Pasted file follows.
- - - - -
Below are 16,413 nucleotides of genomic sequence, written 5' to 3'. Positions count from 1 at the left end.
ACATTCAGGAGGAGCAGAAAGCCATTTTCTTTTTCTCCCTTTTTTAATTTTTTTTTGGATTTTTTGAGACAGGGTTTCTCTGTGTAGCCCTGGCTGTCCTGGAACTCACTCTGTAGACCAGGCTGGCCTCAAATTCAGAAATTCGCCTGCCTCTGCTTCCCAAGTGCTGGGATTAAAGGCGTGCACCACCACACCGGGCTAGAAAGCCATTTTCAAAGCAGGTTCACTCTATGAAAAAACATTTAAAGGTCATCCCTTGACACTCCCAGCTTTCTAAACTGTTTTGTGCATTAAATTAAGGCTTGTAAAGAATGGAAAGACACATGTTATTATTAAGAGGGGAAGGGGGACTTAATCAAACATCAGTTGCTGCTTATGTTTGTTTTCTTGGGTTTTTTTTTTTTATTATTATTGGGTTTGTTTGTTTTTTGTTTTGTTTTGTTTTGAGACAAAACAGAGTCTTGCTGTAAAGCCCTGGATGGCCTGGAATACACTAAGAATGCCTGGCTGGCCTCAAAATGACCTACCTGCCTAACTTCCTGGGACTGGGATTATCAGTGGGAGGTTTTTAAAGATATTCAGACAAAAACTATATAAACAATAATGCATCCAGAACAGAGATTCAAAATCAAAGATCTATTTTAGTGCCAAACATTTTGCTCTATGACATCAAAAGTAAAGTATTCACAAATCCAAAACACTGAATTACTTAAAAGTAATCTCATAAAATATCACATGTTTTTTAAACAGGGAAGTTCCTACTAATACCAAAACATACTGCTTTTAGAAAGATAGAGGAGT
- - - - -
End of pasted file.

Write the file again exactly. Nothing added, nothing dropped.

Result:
Below are 16,413 nucleotides of genomic sequence, written 5' to 3'. Positions count from 1 at the left end.
ACATTCAGGAGGAGCAGAAAGCCATTTTCTTTTTCTCCCTTTTTTAATTTTTTTTTGGATTTTTTGAGACAGGGTTTCTCTGTGTAGCCCTGGCTGTCCTGGAACTCACTCTGTAGACCAGGCTGGCCTCAAATTCAGAAATTCGCCTGCCTCTGCTTCCCAAGTGCTGGGATTAAAGGCGTGCACCACCACACCGGGCTAGAAAGCCATTTTCAAAGCAGGTTCACTCTATGAAAAAACATTTAAAGGTCATCCCTTGACACTCCCAGCTTTCTAAACTGTTTTGTGCATTAAATTAAGGCTTGTAAAGAATGGAAAGACACATGTTATTATTAAGAGGGGAAGGGGGACTTAATCAAACATCAGTTGCTGCTTATGTTTGTTTTCTTGGGTTTTTTTTTTTTATTATTATTGGGTTTGTTTGTTTTTTGTTTTGTTTTGTTTTGAGACAAAACAGAGTCTTGCTGTAAAGCCCTGGATGGCCTGGAATACACTAAGAATGCCTGGCTGGCCTCAAAATGACCTACCTGCCTAACTTCCTGGGACTGGGATTATCAGTGGGAGGTTTTTAAAGATATTCAGACAAAAACTATATAAACAATAATGCATCCAGAACAGAGATTCAAAATCAAAGATCTATTTTAGTGCCAAACATTTTGCTCTATGACATCAAAAGTAAAGTATTCACAAATCCAAAACACTGAATTACTTAAAAGTAATCTCATAAAATATCACATGTTTTTTAAACAGGGAAGTTCCTACTAATACCAAAACATACTGCTTTTAGAAAGATAGAGGAGT